, Volume 155, Issue 4, pp 761–770 | Cite as

Contrasting effects of invasive plants in plant–pollinator networks

  • Ignasi BartomeusEmail author
  • Montserrat Vilà
  • Luís Santamaría
Plant-Animal Interactions - Original Paper


The structural organization of mutualism networks, typified by interspecific positive interactions, is important to maintain community diversity. However, there is little information available about the effect of introduced species on the structure of such networks. We compared uninvaded and invaded ecological communities, to examine how two species of invasive plants with large and showy flowers (Carpobrotus affine acinaciformis and Opuntia stricta) affect the structure of Mediterranean plant–pollinator networks. To attribute differences in pollination to the direct presence of the invasive species, areas were surveyed that contained similar native plant species cover, diversity and floral composition, with or without the invaders. Both invasive plant species received significantly more pollinator visits than any native species and invaders interacted strongly with pollinators. Overall, the pollinator community richness was similar in invaded and uninvaded plots, and only a few generalist pollinators visited invasive species exclusively. Invasive plants acted as pollination super generalists. The two species studied were visited by 43% and 31% of the total insect taxa in the community, respectively, suggesting they play a central role in the plant–pollinator networks. Carpobrotus and Opuntia had contrasting effects on pollinator visitation rates to native plants: Carpobrotus facilitated the visit of pollinators to native species, whereas Opuntia competed for pollinators with native species, increasing the nestedness of the plant–pollinator network. These results indicate that the introduction of a new species to a community can have important consequences for the structure of the plant–pollinator network.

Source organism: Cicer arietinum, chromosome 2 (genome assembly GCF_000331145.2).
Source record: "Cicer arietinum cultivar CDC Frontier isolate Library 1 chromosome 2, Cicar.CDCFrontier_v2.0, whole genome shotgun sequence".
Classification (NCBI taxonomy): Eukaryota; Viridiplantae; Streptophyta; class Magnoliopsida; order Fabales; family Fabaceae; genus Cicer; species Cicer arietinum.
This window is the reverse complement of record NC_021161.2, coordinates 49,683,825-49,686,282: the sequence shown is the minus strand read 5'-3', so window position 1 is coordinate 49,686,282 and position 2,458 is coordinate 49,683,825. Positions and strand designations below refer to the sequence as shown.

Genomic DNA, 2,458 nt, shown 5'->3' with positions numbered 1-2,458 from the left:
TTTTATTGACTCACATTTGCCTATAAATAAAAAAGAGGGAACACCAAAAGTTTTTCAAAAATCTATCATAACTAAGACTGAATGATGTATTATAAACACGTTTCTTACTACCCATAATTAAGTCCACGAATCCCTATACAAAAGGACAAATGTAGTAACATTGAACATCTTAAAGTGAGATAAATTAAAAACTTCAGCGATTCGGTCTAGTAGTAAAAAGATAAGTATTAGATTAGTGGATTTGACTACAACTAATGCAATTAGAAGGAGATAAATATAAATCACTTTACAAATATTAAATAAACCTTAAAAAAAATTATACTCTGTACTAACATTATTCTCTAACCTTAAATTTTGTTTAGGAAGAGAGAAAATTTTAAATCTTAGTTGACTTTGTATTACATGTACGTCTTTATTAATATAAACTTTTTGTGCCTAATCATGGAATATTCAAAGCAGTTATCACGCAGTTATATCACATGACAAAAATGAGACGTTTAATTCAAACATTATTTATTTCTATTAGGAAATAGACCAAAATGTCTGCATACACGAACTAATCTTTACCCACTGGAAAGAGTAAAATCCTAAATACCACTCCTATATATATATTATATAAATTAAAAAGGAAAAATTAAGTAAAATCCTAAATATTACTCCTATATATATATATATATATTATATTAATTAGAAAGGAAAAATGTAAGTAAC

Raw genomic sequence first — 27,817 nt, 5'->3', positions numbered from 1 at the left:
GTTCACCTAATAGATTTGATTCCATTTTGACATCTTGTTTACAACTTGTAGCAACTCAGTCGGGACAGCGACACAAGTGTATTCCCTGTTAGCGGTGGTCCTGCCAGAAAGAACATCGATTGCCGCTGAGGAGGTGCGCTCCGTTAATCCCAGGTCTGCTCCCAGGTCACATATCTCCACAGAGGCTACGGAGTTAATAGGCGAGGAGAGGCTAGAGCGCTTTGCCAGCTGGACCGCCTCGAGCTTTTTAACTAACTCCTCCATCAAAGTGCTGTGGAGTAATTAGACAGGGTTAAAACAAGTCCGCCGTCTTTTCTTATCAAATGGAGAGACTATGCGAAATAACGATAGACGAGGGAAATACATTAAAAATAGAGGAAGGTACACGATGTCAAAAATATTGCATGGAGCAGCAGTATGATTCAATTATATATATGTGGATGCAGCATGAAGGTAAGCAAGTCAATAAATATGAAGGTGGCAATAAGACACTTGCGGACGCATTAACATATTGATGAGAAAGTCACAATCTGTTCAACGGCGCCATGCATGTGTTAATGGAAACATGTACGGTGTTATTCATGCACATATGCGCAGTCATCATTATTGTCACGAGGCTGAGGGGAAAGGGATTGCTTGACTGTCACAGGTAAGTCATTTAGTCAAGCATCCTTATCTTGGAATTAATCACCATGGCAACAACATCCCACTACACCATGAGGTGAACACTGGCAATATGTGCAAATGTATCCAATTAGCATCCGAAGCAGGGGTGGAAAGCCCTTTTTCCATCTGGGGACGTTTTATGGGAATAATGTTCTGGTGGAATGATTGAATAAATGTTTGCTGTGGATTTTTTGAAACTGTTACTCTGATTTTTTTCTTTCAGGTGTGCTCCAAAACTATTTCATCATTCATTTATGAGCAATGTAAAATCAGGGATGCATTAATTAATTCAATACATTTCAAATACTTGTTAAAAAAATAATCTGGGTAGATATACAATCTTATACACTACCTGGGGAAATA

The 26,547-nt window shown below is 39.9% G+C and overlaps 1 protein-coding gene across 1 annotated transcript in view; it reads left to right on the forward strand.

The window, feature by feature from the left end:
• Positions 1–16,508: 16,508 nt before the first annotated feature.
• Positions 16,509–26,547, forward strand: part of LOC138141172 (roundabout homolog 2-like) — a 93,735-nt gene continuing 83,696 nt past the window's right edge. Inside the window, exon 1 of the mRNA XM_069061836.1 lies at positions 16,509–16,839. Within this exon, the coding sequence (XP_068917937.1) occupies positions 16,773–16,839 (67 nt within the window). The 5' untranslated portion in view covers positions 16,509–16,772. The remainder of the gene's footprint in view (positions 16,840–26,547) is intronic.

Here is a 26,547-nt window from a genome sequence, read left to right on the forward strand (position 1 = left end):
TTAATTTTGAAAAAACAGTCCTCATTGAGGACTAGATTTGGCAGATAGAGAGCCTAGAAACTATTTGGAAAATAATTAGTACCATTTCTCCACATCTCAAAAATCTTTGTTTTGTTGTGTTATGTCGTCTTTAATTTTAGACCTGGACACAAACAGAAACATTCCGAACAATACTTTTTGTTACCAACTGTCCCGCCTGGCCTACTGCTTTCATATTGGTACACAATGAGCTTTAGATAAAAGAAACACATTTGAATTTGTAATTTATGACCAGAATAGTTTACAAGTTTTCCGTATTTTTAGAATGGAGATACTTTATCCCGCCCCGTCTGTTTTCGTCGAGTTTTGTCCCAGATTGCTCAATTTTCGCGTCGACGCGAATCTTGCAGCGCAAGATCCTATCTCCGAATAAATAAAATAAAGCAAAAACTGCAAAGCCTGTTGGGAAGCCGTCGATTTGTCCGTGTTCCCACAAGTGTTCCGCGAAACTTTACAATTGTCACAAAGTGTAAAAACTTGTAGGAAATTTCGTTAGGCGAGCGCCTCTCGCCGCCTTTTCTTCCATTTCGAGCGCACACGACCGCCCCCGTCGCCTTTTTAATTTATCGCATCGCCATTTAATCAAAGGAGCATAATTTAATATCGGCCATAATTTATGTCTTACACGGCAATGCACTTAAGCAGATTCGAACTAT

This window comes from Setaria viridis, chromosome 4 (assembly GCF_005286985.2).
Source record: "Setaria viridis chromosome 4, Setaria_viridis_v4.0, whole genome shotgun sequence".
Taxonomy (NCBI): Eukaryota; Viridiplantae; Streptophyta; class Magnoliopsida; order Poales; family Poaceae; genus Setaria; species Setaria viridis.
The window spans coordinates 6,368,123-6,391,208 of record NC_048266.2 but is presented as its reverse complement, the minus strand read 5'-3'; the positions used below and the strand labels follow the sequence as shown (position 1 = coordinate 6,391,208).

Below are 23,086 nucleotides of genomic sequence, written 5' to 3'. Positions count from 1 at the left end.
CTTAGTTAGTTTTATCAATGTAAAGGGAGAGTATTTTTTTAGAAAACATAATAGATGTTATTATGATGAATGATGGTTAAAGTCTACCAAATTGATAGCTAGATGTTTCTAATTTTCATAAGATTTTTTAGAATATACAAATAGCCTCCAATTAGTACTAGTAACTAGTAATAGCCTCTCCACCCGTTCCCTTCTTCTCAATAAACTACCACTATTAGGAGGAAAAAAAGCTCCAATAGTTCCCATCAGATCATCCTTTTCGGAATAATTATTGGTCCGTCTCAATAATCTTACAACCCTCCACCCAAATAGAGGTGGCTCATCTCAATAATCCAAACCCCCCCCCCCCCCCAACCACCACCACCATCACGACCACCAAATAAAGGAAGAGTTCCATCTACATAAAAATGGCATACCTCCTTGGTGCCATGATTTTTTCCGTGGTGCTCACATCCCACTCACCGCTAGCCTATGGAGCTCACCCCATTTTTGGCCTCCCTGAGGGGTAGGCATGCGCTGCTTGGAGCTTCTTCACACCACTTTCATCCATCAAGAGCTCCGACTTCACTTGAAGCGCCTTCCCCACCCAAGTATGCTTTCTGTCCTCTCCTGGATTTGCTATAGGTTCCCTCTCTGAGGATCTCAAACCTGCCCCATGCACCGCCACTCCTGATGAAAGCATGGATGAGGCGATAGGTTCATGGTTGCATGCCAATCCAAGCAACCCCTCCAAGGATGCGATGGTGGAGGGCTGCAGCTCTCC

Carpobrotus affine acinaciformis Ecological networks Generalization Interaction strength Invasive species 



We thank J. Bosch for insect identification supervision, L. Marco for the field assistance; and J. Bascompte, P. Jordano, A. Valido, K. Gross and three anonymous reviewers for comments on a previous version of the manuscript. Partial research support was provided by the Integrated European Project Assessing Large Scale Risks to Biodiversity with Tested Methods (ALARM:, contract 506675 and the Ministerio de Ciencia y Tecnología projects Efecto de las Especies Invasoras en las Redes de Polinización (INVASRED) and Determinantes Biológicos del Riesgo de Invasiones Vegetales (RINVE). This work complies with the current laws of Spain.


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Copyright information

© Springer-Verlag 2007

Authors and Affiliations

  • Ignasi Bartomeus
    • 1
    Email author
  • Montserrat Vilà
    • 2
  • Luís Santamaría
    • 3
  1. 1.Center for Ecological Research and Forestry Applications (CREAF), Edifici CUniversitat Autònoma de BarcelonaBellaterra, BarcelonaSpain
  2. 2.Estación Biológica de Doñana, Centro Superior de Investigaciones Científicas (EDB-CSIC)SevillaSpain
  3. 3.Institut Mediterrani d’ Estudis Avançats (IMEDEA)EsporlesSpain

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